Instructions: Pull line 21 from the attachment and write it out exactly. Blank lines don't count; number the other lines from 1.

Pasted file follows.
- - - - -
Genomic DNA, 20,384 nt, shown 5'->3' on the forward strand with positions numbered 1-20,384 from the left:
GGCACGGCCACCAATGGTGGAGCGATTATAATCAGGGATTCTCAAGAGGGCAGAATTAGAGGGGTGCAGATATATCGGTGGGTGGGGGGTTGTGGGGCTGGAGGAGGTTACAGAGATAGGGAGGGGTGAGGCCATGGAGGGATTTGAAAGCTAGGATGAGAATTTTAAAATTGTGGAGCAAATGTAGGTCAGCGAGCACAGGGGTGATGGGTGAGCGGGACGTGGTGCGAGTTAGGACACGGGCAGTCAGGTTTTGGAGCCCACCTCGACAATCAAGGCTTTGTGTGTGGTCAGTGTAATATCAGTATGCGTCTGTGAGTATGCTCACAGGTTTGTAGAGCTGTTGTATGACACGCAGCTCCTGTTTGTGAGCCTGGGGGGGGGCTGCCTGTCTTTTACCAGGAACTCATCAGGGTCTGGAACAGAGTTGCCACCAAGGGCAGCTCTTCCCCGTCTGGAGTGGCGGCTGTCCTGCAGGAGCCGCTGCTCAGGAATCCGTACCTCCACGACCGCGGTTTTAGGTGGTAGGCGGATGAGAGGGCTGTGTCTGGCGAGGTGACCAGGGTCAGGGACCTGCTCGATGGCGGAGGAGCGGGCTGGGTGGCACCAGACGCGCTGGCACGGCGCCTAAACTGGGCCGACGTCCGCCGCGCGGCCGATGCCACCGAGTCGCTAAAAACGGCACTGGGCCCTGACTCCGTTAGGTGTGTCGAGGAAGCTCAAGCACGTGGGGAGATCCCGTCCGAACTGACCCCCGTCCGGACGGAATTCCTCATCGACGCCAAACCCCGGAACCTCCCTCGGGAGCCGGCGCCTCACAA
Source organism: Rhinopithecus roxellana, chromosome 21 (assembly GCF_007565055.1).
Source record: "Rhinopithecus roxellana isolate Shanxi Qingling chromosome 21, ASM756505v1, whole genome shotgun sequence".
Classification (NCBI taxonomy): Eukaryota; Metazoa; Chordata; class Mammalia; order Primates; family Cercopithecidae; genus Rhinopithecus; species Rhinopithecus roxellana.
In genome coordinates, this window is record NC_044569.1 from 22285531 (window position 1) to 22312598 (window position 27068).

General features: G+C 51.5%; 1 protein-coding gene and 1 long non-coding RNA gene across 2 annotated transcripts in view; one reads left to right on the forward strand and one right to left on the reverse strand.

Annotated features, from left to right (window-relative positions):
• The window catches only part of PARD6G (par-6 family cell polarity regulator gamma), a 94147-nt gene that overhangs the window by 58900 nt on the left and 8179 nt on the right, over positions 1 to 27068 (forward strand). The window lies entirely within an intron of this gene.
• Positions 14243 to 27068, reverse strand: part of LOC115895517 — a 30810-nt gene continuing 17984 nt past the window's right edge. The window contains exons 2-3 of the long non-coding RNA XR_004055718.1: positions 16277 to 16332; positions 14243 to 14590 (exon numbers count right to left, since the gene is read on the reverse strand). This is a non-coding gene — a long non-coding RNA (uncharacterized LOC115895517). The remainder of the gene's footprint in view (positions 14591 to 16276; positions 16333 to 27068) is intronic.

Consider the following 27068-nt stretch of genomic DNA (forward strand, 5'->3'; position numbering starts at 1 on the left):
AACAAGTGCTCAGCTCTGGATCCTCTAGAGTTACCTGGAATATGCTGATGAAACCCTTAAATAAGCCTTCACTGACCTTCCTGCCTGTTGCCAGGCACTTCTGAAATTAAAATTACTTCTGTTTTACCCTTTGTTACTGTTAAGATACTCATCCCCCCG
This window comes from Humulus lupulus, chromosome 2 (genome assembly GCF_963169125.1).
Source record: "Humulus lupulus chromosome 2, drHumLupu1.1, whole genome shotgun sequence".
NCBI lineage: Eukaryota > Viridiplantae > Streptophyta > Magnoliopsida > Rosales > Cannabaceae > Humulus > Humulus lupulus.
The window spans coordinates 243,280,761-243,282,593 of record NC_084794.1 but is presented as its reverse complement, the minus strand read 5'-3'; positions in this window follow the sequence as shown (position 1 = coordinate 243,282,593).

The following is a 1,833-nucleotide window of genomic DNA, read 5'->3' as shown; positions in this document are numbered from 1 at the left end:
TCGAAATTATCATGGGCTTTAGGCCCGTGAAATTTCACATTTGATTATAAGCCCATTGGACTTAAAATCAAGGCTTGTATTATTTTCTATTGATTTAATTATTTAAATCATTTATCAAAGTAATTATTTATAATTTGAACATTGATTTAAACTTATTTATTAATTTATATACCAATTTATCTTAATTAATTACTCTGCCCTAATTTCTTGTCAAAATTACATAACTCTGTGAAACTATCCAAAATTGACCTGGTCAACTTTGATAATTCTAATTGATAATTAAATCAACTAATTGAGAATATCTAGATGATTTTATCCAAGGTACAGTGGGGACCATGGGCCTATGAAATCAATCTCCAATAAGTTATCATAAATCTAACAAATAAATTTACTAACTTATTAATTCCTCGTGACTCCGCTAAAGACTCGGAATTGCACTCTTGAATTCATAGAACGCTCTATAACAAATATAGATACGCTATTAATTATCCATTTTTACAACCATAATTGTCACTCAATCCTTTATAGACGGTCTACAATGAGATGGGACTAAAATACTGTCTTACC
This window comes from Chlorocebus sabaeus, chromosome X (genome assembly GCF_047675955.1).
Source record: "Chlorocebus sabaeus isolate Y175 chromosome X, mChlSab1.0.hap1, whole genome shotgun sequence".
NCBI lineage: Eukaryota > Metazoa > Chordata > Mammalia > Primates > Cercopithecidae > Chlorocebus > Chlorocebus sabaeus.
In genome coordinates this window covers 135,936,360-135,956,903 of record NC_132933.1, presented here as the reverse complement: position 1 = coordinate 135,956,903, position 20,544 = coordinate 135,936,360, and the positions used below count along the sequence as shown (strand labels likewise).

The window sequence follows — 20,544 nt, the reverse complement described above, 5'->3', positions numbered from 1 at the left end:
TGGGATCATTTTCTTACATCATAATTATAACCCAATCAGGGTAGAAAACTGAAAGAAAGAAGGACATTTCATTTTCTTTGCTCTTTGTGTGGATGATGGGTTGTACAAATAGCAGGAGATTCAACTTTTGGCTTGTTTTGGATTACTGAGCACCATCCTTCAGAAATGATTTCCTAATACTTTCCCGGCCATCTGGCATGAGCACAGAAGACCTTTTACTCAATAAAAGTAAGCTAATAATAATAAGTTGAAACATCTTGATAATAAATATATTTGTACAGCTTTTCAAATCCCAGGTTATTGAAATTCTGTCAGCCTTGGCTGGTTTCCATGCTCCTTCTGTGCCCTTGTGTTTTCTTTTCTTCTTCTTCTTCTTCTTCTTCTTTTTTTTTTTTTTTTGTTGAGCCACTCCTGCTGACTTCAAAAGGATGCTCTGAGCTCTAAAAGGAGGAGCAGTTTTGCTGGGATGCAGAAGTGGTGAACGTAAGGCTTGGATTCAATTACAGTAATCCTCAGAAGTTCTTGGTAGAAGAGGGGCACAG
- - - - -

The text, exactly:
NCBI lineage: Eukaryota > Metazoa > Chordata > Mammalia > Primates > Cercopithecidae > Chlorocebus > Chlorocebus sabaeus.